- Speak their strengths over them. Tell them they are so creative, so generous, so compassionate. Any positive trait you see in your children – determination, thoughtfulness, etc. – take an opportunity to tell them who they are! They need to hear who they are from you, and they need you to see them as the best version of themselves, so they have the foundation to grow into that version. I feel so blessed to have parents who always told me I could achieve anything I set my mind to – I still believe it, because they believed in me!
- When disciplining, use that time to speak their best over them, instead of bring their weaknesses to light. I have learned over time to say things such as, “When you hit your sister, that wasn’t showing her love. I know you, you have so much love in your heart! Let’s show her that love!” There is an opportunity to speak life over them and inspire them to better behavior with each measure of discipline! And truly, discipline exists to point the way to improvement.
3. Along similar lines: After discipline comes love.
I know this one goes against the very nature of a tired and frustrated parent. If I’ve just disciplined my child – the most difficult lesson is that this is the time to get over myself, humble myself, and remind them whose side I’m on. I’m on their side!
Always bring reconciliation after discipline, if you can possibly manage it. Kneel down to their level, invite them over, and love on them. Hug them, remind them who they are in the Lord, and who you think they are. Remind them that you discipline them out of your great love for them.
Try to eke out a little smile from them before you let them run along. 🙂
4. Give your children LOTS of opportunities to learn to obey you.
Ohh, mean mama, right? The more opportunities I give my children to obey me, the better they get at obeying me. Are they perfect at obeying me? HEAVENS NO. None of us are perfect and that is never an expectation.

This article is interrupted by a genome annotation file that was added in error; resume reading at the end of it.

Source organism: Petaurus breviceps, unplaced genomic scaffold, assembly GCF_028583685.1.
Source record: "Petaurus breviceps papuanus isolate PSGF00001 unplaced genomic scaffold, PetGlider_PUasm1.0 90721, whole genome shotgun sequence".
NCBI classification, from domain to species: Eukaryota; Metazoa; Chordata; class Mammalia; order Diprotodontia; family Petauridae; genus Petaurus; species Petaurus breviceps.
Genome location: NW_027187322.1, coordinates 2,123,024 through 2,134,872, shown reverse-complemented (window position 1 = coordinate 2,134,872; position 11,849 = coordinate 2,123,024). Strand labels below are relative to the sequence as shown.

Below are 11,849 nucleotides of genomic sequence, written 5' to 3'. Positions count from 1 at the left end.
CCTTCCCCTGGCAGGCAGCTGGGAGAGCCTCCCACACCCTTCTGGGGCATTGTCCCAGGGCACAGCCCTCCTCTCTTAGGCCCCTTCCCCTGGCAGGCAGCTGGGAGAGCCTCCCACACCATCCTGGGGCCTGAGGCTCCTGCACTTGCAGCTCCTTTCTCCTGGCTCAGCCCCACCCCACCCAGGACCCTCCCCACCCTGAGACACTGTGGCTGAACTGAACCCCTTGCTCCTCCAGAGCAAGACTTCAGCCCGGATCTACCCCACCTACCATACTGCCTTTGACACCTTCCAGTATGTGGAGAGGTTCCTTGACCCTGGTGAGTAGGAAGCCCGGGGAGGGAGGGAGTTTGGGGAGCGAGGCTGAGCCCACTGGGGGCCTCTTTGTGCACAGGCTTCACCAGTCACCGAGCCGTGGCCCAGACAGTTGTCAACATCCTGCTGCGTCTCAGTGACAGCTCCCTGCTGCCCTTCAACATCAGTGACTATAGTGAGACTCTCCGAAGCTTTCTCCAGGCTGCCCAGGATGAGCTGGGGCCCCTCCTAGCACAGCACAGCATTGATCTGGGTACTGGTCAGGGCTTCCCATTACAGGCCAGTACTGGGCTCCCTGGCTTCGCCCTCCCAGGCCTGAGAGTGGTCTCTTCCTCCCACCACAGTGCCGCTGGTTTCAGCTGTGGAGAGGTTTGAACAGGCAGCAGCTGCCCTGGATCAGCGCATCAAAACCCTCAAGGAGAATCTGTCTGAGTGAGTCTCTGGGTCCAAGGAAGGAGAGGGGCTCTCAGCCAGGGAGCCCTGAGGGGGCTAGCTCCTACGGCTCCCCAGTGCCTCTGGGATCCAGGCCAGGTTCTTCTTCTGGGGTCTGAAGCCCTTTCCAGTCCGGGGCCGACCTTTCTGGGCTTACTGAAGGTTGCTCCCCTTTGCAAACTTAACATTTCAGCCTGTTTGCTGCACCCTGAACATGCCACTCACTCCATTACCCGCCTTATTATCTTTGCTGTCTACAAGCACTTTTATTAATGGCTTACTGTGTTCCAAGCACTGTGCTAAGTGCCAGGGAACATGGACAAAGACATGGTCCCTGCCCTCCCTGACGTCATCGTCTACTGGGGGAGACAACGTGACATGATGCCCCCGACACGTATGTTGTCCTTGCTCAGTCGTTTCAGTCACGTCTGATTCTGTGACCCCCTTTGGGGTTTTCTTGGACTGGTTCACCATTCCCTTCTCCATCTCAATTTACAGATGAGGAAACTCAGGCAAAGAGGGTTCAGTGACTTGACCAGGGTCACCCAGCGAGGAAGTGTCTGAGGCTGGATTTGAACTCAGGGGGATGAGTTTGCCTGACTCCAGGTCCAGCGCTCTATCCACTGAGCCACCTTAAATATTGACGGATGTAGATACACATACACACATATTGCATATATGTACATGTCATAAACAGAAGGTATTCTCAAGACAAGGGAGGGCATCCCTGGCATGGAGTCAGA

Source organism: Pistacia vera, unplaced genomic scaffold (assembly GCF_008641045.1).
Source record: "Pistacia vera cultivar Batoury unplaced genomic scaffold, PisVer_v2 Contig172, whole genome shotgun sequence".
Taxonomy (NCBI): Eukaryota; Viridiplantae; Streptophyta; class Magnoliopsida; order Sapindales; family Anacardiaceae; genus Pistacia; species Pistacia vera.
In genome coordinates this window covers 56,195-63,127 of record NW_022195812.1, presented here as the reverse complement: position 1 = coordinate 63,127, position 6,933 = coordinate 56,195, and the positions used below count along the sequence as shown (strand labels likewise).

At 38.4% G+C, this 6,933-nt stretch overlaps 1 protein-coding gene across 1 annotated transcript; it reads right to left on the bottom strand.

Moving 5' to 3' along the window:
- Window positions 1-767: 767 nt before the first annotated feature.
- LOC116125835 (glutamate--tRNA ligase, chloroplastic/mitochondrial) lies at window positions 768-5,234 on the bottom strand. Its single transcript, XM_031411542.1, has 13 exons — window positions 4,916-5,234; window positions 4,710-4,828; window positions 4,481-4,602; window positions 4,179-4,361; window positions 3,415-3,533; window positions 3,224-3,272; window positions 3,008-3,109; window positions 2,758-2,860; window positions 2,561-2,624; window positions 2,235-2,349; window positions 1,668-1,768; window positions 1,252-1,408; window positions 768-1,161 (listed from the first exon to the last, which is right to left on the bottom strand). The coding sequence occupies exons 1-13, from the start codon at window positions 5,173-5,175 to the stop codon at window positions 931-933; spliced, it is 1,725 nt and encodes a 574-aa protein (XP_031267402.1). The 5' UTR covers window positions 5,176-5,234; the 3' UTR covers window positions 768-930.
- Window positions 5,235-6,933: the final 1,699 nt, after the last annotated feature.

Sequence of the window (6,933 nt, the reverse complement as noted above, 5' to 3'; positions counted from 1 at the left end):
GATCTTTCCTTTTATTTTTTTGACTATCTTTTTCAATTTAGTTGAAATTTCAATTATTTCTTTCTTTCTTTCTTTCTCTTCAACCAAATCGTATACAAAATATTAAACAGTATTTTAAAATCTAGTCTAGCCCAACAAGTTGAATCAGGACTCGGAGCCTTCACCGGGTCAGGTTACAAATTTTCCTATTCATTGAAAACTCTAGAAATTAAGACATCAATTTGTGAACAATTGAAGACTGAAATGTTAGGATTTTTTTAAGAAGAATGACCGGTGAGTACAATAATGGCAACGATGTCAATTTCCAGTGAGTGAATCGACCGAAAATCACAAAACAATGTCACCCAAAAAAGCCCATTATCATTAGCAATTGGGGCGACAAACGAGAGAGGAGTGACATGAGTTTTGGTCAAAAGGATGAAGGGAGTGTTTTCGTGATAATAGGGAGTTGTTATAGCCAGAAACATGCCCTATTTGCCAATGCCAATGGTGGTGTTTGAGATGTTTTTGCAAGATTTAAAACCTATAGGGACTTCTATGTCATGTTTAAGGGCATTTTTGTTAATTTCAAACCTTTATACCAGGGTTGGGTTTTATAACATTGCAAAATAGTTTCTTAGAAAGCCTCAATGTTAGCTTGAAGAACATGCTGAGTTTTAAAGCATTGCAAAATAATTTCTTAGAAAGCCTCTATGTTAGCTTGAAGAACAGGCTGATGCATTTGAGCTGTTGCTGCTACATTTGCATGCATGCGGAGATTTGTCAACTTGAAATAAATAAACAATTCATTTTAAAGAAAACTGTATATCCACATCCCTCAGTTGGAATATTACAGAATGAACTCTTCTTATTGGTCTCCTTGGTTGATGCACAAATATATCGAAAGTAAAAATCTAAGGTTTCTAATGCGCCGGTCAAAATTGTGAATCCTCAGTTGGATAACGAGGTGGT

But if I let my children practice at obeying me, there is much less resistance than if I don’t give them very many opportunities. Does this mean I become a nonstop bossy drill sergeant? Well, no. (They might think that, though! 😉 ) When I kindly, calmly give them directions or a list of chores to do, they grow. They develop character.
Hopefully, they come to terms with what it is to be an adult, over time: that is, when you’re a grown-up, you’re going to have to do things you don’t want to do! Truly, not all of life is fun and games, and usually the greatest reward is in the things no one wants to do. Help their future selves out, and give them a little practice.
When they balk and fuss, remind yourself inside that you are doing them a favor. Sometimes, the more fussing I encounter, I take as a sign that I need to give them even more opportunities to obey me. 🙂
The greatest battle for a Christian is the battle between self and selflessness. Give them ample opportunity to sow to the spirit, instead of their flesh. Take them out of themselves.
5. Make traditions.
Traditions are so fun! The best part is, they don’t have to be traditional traditions. Make them as quirky as you want. But traditions are special memories.
Every year, when we put up our Christmas tree, we take a special trip to the store and have every one pick out their own unique ornament. With six of us, that adds up quickly, year after year, but it is such a fun and special memory for us! We try to find the ONE ornament that most speaks to us at that time in our lives, and it’s so fun to reopen those memories, year after year.
What is your tradition? Do you go on a special family trip every year? Do you make a big deal out of birthdays? Whatever it is, I encourage you to keep it up. When your children reminisce as adults, they will always remember how mama made the best cranberry sauce at Thanksgiving, or how daddy would always take them on a daddy/daughter date, etc.
6. Make conversation at meal time.